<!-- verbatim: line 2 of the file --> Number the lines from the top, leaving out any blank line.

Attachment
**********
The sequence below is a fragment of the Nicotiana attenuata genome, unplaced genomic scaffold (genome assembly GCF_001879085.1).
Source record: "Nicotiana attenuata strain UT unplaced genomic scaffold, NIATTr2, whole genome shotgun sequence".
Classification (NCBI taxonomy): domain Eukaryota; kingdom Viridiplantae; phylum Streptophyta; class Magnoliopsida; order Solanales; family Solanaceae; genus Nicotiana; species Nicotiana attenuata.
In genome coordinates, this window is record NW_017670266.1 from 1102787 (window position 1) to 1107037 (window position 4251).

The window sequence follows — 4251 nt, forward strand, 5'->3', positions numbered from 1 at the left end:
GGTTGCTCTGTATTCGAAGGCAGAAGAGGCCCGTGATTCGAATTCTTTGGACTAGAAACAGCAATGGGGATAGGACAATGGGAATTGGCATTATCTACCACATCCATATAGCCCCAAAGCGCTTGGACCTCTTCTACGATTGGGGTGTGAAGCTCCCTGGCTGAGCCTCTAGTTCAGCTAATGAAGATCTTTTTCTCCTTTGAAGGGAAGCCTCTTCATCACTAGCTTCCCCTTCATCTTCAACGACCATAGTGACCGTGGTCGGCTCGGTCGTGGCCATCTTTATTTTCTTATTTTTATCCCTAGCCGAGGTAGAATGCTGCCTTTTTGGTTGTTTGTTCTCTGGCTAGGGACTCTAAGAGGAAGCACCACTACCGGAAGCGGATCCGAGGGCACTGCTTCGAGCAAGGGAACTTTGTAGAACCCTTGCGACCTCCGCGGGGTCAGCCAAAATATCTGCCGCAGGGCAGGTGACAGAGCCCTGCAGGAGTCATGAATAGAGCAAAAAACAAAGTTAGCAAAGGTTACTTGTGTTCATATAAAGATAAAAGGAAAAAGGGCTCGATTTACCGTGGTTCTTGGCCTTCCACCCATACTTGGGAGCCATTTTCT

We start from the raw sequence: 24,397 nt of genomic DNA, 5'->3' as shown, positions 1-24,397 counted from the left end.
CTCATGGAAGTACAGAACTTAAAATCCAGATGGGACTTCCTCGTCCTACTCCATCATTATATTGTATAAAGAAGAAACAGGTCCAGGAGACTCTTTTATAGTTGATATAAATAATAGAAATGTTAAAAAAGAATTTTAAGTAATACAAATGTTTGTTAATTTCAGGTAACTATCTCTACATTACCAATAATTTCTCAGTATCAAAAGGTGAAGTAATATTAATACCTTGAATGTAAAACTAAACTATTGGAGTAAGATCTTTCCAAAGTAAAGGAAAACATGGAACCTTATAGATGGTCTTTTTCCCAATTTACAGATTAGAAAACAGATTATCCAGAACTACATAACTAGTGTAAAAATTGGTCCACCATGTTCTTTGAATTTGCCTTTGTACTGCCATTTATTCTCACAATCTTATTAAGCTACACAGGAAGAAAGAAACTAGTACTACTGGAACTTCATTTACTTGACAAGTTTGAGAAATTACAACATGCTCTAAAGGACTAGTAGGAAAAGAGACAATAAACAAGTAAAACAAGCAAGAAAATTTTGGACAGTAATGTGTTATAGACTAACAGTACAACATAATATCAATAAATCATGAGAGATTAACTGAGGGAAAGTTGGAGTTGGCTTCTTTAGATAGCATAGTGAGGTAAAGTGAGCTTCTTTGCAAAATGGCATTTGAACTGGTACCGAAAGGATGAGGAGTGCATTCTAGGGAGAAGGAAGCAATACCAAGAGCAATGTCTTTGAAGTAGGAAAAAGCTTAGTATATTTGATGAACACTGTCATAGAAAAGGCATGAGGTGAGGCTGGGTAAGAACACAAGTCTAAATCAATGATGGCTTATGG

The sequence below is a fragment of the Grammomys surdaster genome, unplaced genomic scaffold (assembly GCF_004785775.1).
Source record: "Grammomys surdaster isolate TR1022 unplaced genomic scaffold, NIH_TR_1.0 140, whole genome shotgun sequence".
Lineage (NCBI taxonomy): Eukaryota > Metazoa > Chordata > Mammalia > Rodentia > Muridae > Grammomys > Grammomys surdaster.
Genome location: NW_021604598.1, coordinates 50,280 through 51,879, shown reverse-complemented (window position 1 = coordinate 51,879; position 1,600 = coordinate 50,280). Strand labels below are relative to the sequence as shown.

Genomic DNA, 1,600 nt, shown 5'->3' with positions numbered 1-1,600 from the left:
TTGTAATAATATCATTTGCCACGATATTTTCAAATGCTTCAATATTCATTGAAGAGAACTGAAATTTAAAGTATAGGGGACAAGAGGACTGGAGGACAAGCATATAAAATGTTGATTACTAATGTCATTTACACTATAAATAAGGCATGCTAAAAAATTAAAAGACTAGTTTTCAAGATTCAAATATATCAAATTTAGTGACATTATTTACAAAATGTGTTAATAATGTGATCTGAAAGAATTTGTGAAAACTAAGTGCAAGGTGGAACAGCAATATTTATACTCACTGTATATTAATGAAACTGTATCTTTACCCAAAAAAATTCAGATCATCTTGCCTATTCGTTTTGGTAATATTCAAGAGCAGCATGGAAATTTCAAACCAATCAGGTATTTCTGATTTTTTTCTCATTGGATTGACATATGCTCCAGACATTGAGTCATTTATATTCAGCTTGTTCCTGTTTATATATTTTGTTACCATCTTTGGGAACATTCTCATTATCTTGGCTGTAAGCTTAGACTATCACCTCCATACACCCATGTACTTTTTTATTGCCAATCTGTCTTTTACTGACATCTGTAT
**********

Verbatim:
Source record: "Nicotiana attenuata strain UT unplaced genomic scaffold, NIATTr2, whole genome shotgun sequence".